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Nova Scotia has just passed a new amendment to change two acts that affect the funeral service industry. We decided to zoom in on this topic to provide more clarity and to also get a consumer-focused perspective.
What are the Recent Changes Related to Funeral Insurance in Nova Scotia?
In the past, seniors had a chance to ensure their funerals were being taking care of via a payment into a funeral trust (also called a “pre-need program”), which kept money to pay for the final expenses. A negative side of this process was that a family might need to pay extra costs (cost remainder) when a person died (e.g. if a pre-paid amount was not high enough).
Now, funeral insurance plans can be sold directly in a funeral home. This provides more flexibility and gives families more options when it comes to funeral costs. Once coverage and other key aspects of the funeral insurance plan are decided, the amount is locked in and can be used once needed.
This new change is aligned with the way Alberta, British Columbia, Ontario, Quebec, Manitoba and Saskatchewan handle funeral insurance. Nova Scotia is the first Atlantic province to follow this path.
This new regulation can be see in details here in Cemetery and Funeral Services Regulations. One must note that the new regulations focuses on funeral insurance plans as opposed on life insurance quotes sales in general as per Canadian Life and Health Insurance Association.
What Size of Funeral Insurance Coverage You Should Consider?
The main objective of funeral insurance (also called final expenses insurance or burial insurance) is to cover final expenses.
First, let’s look at cremation as a cheaper option and the most popular type of funeral in Canada (65 per cent of Canadians prefer cremation to burial). The range of final expenses that you should be planning for is between $1,400 (basic cremation in a special urn or vault) and $4,500 (cremation, flowers, chapel reserved for viewing etc.).
If you want an in-ground burial, that option quickly becomes more expensive. The price ranges between $3,500 (basic transportation, basic casket and a few cemetery charges) and $15,000+ (high-end burial with transportation, administration fees, expensive casket, flowers, visitation services, cemetery charges, reception, etc.).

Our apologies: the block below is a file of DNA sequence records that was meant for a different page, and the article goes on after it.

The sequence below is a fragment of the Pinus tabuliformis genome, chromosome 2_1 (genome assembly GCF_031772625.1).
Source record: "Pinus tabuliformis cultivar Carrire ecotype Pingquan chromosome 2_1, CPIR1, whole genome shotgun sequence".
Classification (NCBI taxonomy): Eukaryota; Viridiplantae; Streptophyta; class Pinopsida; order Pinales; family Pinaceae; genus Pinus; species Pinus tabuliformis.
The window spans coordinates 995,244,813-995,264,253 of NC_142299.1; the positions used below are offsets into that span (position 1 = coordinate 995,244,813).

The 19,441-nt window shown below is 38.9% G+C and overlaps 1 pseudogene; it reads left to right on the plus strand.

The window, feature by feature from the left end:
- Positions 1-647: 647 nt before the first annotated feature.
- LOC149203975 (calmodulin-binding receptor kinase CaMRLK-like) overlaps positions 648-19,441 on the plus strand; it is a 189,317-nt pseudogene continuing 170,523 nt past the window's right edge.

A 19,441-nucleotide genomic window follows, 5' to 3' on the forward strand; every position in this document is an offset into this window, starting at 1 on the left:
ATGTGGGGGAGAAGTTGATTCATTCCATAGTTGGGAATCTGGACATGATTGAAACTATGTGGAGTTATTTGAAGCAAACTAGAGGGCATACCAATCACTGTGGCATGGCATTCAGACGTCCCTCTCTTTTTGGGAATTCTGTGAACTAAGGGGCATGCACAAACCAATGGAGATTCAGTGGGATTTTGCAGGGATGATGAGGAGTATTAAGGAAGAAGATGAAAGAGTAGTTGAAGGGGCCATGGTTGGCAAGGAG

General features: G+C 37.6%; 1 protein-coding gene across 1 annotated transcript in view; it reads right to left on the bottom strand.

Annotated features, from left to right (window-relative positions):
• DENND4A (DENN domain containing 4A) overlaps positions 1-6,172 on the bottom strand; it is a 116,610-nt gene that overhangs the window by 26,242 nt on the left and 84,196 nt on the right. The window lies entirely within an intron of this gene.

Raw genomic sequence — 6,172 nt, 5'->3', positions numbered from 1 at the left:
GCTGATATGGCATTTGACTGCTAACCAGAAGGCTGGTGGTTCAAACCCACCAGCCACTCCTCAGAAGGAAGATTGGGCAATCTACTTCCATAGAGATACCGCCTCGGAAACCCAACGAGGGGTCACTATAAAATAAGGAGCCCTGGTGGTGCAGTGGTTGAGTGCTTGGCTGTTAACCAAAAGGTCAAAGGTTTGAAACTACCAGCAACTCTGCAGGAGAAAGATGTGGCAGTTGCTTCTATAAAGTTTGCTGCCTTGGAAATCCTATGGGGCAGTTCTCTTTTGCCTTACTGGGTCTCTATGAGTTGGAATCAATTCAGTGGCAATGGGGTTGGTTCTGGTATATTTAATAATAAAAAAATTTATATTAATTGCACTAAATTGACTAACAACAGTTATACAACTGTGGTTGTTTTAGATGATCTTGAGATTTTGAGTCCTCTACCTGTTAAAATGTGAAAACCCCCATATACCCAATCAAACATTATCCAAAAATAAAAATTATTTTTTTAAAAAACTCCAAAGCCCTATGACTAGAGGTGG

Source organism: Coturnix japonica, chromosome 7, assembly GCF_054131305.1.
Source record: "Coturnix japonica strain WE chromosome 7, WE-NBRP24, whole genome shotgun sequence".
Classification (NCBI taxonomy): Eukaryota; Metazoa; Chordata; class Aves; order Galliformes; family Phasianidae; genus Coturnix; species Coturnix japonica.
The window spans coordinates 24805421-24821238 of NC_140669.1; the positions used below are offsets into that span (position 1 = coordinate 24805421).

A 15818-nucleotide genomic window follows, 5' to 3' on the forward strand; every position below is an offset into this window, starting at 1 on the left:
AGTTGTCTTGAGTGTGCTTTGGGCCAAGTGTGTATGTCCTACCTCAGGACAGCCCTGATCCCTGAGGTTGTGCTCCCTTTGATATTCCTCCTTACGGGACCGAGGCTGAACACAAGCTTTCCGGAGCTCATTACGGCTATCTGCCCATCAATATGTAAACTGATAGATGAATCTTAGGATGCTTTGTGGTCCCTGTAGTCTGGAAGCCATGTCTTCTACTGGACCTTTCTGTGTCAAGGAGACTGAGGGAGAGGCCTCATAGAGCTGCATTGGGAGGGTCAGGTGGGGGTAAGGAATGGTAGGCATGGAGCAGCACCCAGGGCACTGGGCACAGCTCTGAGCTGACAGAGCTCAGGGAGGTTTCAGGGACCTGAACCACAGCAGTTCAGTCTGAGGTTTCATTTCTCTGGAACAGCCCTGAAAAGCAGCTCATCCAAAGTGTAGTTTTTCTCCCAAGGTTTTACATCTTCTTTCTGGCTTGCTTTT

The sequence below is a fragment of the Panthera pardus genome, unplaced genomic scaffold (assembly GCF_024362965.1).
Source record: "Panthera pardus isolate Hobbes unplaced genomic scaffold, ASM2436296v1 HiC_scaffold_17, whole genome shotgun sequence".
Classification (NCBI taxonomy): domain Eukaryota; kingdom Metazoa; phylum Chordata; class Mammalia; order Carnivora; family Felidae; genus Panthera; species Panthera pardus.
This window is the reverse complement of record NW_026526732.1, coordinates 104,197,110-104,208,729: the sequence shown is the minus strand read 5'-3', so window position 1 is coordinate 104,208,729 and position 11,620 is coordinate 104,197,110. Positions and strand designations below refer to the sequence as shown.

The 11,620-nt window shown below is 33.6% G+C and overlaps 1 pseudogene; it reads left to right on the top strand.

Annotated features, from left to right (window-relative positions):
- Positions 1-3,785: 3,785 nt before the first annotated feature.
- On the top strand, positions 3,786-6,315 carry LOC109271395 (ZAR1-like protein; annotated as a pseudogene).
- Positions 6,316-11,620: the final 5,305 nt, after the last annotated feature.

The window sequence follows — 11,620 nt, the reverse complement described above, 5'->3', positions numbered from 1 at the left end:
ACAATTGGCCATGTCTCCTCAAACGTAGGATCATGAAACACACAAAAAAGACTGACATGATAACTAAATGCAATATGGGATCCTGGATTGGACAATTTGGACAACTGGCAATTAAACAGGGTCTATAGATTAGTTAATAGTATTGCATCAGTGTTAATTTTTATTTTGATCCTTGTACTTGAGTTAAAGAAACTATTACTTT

More details on what exactly each type of in-ground burial covers can be found in this article.
Equipped with these numbers, you should be able to choose the right amount of coverage when getting a funeral insurance quote or a burial insurance quote to ensure that your loved ones do not carry a burden of unexpected expenses.
What do These New Changes Mean?
There are several things are impacted by these changes.
- Consumer’s choices: Having a variety of funeral insurance plans available means that seniors and their families can choose from many different plans, therefore having a choice of different options that better suit their wishes.
- Potentially lower prices: Increasing competition puts pressure on insurers to offer competitive pricing. With many funeral plans available, costs will definitely be something that people will be looking at. In many cases, it is possible to get a funeral insurance quote online to get an idea of potential costs.
- Defined “emergency” mechanisms: Funeral plans are not funeral-home specific and, if a particular funeral home goes bankrupt, can be transferred to other establishments.
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- Flexibility of payments: Insurance companies offer more flexible payments options – these can be tailored to the needs of policyholders.
- The need to look after details: Insurance policies can be complex and have a number of constraints and limitations. A policyholder and his/her family should make sure they fully understand the funeral insurance quotes and documents they sign.
What Should Consumers Pay Attention to?
We asked Alexey Saltykov from InsurEye, a consumer-focused platform that provides independent consumer reviews for insurance and various insurance quotes, including funeral insurance, to comment on these new changes. Alexey says, “Overall, I think it is a good idea that consumers have more choices. At the same time, there are some dangers – insurance products are not always easy to understand, especially in terms of conditions and exclusions. That’s where I see some potential pitfalls; it is important that people who buy products clearly understand what they buy. These changes require product simplification and also good guidance at the point of sale (either physically in a funeral home or on the phone or online). We should not forget that often, customers for this products are older, frail people who might need very clear guidance and a very honest presentation of the products.”
“Let me give you two examples: first, many funeral insurance products come with a two-year waiting period, meaning that if a person purchases this product but then dies after 1.5 years, NO CLAIM WILL BE PAID. Only premiums will be returned. Secondly, if some medical questions in an application are not interpreted and answered correctly, it CAN MAKE THE POLICY VOID IN FUTURE. So the key is to ensure that the policy holder correctly understands the purchased policy, and it’s a good idea for a friend or family member to attend the meetings too.”
We hope these industry insights will be helpful for you and your family members in Nova Scotia when getting final expenses insurance/funeral insurance. Should you have any further questions, our insurance experts can help you with a funeral insurance quote or advice.